Why a bond bear market would not derail equities

Canny investors should have heeded the “clear signal” to buy equities in December, as they are set to rise despite the threat of a bear market in bonds, said Investec’s Max King.

In an April strategy outlook, the portfolio manager on Investec’s global asset allocation team said the rally in equities in Q1 took many investors by surprise, although “it is hard to remember a market upturn that was better flagged”.

Investec’s asset allocation team has tipped both developed and emerging market equities to trend upwards in the medium term, driven by robust corporate earnings.

“Continued earnings growth in 2013 promises further upside next year. However, a short-term market setback is possible, and last year’s down-trend to earnings forecasts could resume.

A further upsurge in the oil price would reduce growth, raise inflation and eat into corporate earnings….although the oil price would have to jump to $150 a barrel to have an effect,” said King (pictured).

Meanwhile he said equities are likely to escape unscathed even if there is a bear market in government bonds, judging by history.

“The weakness in government bond markets has caused some investors to worry that a sustained bear market in bonds could be negative for equities. However, this is not consistent with the pattern of recent years, in which equities and bonds have moved in different directions.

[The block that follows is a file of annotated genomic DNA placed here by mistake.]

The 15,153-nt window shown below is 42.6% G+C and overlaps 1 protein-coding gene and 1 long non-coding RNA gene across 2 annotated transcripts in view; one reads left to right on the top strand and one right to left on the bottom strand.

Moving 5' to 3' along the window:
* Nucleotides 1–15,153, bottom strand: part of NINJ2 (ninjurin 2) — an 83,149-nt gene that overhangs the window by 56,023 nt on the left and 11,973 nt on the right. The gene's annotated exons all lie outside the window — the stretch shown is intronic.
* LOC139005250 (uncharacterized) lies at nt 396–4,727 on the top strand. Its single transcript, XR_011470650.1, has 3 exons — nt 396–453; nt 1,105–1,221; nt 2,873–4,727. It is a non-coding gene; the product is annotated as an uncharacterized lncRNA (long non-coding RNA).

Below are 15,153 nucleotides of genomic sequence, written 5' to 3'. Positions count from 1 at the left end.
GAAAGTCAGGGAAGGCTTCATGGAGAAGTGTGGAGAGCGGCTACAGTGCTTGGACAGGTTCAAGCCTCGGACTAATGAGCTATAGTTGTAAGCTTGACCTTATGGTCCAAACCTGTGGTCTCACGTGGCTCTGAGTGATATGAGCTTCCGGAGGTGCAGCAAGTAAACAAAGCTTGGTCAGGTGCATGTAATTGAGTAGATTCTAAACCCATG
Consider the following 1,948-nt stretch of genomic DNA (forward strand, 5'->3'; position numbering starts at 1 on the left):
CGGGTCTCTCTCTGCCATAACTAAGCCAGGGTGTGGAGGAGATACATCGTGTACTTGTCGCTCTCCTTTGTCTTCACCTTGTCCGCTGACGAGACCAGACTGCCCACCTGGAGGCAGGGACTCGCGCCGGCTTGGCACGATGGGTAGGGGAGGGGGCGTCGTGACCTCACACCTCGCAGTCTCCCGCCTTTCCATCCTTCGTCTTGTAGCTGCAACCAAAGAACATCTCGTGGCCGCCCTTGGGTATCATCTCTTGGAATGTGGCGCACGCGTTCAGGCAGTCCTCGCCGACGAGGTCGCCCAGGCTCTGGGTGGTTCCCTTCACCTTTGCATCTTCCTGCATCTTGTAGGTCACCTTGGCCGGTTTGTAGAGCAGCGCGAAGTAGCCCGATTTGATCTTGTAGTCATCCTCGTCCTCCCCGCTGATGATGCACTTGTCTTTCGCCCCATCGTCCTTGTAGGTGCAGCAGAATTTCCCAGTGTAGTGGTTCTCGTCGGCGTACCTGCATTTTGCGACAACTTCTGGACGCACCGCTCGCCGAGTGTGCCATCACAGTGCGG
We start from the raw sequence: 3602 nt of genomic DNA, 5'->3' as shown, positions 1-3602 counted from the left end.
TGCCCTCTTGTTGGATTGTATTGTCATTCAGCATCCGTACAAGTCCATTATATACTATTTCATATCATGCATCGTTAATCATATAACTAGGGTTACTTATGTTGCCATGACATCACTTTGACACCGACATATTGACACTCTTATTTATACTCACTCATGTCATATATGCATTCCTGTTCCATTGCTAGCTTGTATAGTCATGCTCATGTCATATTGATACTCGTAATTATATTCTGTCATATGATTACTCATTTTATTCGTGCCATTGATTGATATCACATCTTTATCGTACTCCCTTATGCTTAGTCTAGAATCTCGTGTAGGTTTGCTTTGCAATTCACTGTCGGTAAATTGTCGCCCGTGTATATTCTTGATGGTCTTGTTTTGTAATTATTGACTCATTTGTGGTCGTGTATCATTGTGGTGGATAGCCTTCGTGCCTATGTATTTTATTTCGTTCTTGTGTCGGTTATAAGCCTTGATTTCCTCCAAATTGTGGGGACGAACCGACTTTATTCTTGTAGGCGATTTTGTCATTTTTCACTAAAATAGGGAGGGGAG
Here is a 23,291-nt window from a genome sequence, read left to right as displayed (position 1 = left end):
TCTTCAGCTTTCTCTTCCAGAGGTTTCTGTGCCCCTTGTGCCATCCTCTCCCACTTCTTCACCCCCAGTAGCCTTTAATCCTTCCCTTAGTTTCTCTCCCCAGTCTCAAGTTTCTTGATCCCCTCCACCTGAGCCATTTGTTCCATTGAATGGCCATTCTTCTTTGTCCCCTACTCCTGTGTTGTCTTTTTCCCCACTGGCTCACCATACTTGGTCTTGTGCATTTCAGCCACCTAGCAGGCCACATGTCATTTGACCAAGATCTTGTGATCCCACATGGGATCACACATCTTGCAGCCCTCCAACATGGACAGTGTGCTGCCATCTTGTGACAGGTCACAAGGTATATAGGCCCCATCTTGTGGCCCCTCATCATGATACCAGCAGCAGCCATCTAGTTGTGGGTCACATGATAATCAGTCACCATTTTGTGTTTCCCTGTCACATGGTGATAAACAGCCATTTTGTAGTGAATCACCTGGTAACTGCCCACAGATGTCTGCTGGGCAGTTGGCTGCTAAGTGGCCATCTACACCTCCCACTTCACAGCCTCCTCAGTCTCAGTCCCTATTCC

“Since 1982, there have been seven bear markets in bonds, each involving losses of 15%-20% in US 30-year treasuries. Not one of these bear markets has caused a bear market in equities – two have coincided with flat equity markets (in 1984 and 1994), and five have coincided with big equity gains.”

A bad day for bonds could pull down equities, King added, but on any other timescale it could be positive for equities because it would indicate a return of market confidence.

Even the threat of collapse of another eurozone nation will not be enough to derail equities’ upwards trajectory, according to King.

“Investors ignored Greece’s default and will probably ignore the next domino to fall. The eventual grand finale of the eurozone crisis may provide the last great buying opportunity before the bull market starts in earnest, but there is no reason to believe it will take markets lower than current levels.”

 

This article was first published on Investment Week

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